–They are also getting rid of three of their six 37-seat E135’s in September, and likely will shed two or three more. Some of the added E145’s coming from Continental will replace the E135s.

    –Although they did replace six total Milwaukee E170 round trips with E145 for summer (1x each to Newark and Omaha, 2x each to Minneapolis and Philadelphia) it seems very unlikely it will go much further because pretty much everything left as EJet or Airbus are high-volume markets with exposure to low-cost-carrier competition. The RJ’s are not economically so awful flying to Philadelphia because they competed with other RJ’s in a high-fare environment. Sending an RJ to Washington against AirTran 717’s and 737’s is just not workable.

    With more E170 leaving the fleet faster than originally anticipated, they will definitely stretch themselves thin with the remaining fleet — only a few Airbus are planned to arrive yet this year, and the E190’s on order which were supposed to start coming in July are delayed a few months due to Japan earthquake component delays. That means some reductions later this year, especially if fuel continues to be so high. But don’t expect 50-seat RJ’s to take over anything in Denver, nor Kansas City, nor much more (if anything) in Milwaukee. If anything, it wouldn’t surprise me to see Frontier have a few less total small RJ’s in service come fall, especially if fuel is high. That would mean some cuts, but with high fuel it probably makes more sense to park excess RJ’s than fly them at an even bigger loss.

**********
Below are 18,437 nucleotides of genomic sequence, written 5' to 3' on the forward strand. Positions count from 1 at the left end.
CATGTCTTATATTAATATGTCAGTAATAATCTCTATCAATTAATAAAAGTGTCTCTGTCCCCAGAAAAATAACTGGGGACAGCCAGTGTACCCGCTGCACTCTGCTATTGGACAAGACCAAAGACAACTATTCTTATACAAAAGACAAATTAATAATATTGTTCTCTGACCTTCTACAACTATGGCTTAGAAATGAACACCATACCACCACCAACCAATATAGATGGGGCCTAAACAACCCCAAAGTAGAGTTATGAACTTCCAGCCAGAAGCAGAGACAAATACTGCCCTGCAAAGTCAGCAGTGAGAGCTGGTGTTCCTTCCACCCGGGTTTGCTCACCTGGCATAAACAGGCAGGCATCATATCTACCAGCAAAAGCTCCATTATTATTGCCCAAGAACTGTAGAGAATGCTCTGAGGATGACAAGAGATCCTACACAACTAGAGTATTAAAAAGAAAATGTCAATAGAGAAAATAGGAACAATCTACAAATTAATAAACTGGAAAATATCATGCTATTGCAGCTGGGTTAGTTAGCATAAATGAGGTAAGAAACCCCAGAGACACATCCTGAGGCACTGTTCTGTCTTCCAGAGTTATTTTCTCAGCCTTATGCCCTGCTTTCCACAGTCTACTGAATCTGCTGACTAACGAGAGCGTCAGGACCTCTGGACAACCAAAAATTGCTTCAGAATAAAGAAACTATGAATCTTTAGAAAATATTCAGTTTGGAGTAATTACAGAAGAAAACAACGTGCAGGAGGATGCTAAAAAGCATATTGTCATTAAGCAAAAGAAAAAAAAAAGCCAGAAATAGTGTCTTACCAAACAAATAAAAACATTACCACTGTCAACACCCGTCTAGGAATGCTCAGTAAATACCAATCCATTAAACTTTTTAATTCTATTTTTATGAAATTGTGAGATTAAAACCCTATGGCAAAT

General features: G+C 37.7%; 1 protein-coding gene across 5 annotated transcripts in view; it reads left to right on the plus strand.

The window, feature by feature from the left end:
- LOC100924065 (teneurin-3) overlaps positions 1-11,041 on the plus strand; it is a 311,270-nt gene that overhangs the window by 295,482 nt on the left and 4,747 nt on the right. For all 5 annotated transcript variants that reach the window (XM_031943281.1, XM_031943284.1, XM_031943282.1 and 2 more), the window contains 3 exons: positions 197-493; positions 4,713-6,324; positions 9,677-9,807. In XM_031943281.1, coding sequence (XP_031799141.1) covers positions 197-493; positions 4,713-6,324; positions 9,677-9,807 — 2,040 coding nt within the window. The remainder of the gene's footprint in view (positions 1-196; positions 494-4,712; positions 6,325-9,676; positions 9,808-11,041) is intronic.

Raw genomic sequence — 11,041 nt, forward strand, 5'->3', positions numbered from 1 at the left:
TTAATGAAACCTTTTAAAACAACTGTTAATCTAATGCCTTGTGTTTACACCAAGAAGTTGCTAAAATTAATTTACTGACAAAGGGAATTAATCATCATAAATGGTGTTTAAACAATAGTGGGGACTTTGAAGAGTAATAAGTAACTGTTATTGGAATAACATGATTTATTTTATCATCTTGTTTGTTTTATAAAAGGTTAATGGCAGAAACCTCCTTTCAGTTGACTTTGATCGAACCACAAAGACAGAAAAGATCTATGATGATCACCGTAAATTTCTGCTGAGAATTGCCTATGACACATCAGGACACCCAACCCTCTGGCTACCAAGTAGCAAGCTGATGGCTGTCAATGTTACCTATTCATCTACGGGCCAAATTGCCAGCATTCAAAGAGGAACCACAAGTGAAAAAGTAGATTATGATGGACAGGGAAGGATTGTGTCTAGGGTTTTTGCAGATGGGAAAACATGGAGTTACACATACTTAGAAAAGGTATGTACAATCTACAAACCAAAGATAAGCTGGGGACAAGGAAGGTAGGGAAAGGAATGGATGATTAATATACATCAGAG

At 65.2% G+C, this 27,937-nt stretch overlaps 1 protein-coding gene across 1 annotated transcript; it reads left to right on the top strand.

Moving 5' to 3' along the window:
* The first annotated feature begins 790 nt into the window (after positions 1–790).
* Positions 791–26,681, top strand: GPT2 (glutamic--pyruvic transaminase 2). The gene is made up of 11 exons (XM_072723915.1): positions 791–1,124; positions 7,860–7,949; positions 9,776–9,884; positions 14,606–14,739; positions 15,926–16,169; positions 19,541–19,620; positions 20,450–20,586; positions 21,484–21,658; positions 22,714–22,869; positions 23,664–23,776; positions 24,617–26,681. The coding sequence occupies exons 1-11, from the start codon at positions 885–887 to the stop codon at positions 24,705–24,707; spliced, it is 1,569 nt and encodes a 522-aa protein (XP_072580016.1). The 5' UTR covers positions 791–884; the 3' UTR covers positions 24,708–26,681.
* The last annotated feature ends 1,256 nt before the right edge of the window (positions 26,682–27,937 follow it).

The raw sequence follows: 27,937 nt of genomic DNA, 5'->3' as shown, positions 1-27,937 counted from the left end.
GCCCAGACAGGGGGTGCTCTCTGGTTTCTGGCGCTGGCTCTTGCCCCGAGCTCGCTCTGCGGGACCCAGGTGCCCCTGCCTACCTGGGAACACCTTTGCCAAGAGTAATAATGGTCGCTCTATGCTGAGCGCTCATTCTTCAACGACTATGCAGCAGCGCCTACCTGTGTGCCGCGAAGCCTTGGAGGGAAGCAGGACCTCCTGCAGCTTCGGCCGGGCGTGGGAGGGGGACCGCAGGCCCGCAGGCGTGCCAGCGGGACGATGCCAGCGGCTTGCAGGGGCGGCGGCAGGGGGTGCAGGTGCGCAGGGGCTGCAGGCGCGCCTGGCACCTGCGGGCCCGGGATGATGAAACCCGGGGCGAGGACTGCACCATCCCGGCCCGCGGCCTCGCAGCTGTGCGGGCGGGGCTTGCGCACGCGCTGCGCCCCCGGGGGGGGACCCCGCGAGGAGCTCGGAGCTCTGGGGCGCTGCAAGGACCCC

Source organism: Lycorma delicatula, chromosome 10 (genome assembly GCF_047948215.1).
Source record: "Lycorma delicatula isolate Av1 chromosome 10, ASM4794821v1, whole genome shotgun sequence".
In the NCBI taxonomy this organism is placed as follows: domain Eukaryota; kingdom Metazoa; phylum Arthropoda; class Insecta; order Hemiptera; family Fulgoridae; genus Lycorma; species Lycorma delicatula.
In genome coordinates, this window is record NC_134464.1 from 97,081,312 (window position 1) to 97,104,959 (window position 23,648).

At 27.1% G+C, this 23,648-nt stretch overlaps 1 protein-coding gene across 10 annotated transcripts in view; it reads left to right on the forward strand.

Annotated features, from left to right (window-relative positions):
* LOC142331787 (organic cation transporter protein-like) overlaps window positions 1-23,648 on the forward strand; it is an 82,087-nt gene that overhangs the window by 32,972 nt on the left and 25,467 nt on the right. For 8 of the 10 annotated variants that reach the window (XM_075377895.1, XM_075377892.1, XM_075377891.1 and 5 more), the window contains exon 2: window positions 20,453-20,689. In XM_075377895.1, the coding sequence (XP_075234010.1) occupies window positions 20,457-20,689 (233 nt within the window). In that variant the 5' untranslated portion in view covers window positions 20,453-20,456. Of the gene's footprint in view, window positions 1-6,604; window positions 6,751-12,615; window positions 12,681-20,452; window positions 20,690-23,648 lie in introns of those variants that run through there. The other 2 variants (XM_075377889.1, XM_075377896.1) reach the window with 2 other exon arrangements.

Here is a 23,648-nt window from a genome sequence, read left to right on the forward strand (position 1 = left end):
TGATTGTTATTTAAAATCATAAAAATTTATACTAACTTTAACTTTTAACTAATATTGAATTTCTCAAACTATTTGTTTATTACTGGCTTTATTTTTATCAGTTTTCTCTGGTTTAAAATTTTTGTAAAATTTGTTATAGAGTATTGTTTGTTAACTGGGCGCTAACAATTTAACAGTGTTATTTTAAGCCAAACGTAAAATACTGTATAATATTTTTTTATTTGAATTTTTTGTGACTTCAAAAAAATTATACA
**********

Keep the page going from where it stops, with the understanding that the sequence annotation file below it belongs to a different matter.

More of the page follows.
5. The biggest question is what will happen with the Midwest Arbitration against RP?

    It would seem that if RP is forced to bring the Midwest FAs and Pilots back it could be a big battle.